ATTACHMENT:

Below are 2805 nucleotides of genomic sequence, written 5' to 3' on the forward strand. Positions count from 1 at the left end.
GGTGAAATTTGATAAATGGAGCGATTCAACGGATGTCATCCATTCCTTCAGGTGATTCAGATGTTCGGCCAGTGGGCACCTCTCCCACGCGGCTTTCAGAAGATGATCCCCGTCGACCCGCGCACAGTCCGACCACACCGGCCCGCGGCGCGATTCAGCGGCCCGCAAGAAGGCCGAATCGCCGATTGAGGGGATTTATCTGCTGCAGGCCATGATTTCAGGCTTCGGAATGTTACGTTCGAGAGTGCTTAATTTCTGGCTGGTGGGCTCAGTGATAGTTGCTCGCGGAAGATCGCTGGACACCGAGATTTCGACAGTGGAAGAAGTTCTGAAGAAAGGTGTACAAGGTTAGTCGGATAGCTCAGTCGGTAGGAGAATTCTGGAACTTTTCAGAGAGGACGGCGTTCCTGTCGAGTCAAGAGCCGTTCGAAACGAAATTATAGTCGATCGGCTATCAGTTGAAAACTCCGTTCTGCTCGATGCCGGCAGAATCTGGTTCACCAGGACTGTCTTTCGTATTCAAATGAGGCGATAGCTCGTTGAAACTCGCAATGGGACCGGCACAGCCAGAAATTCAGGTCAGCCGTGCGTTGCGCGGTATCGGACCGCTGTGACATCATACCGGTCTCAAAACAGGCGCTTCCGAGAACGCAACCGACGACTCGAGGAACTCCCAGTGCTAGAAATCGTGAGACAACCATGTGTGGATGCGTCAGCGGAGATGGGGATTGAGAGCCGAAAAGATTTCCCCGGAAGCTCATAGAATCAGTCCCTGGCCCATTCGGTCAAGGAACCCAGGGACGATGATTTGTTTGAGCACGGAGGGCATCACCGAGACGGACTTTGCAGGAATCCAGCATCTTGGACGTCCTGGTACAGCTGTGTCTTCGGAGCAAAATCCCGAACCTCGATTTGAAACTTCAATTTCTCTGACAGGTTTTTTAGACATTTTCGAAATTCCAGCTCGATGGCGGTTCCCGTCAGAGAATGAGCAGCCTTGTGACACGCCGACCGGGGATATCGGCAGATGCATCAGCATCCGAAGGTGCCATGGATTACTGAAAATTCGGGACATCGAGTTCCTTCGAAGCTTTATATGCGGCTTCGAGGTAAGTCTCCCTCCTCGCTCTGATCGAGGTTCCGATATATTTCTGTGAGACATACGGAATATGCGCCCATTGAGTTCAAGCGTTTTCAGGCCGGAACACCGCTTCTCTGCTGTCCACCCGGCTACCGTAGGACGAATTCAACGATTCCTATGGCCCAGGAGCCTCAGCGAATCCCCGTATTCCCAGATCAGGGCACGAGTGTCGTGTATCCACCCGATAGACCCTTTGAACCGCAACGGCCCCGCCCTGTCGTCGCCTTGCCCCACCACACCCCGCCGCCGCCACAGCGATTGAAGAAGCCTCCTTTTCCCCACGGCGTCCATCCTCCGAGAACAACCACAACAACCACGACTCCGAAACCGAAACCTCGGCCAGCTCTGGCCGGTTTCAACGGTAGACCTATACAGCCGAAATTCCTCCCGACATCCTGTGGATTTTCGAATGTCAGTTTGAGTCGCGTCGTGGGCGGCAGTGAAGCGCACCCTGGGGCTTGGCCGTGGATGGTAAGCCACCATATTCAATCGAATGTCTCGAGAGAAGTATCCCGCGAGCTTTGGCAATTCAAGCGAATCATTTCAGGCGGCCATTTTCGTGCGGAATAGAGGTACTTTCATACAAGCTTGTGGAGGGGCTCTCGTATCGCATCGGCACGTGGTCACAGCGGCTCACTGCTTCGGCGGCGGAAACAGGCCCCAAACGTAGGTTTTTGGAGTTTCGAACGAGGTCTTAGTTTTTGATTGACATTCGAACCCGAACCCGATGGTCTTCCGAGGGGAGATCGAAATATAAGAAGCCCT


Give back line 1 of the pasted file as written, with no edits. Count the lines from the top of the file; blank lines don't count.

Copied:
Below are 2805 nucleotides of genomic sequence, written 5' to 3' on the forward strand. Positions count from 1 at the left end.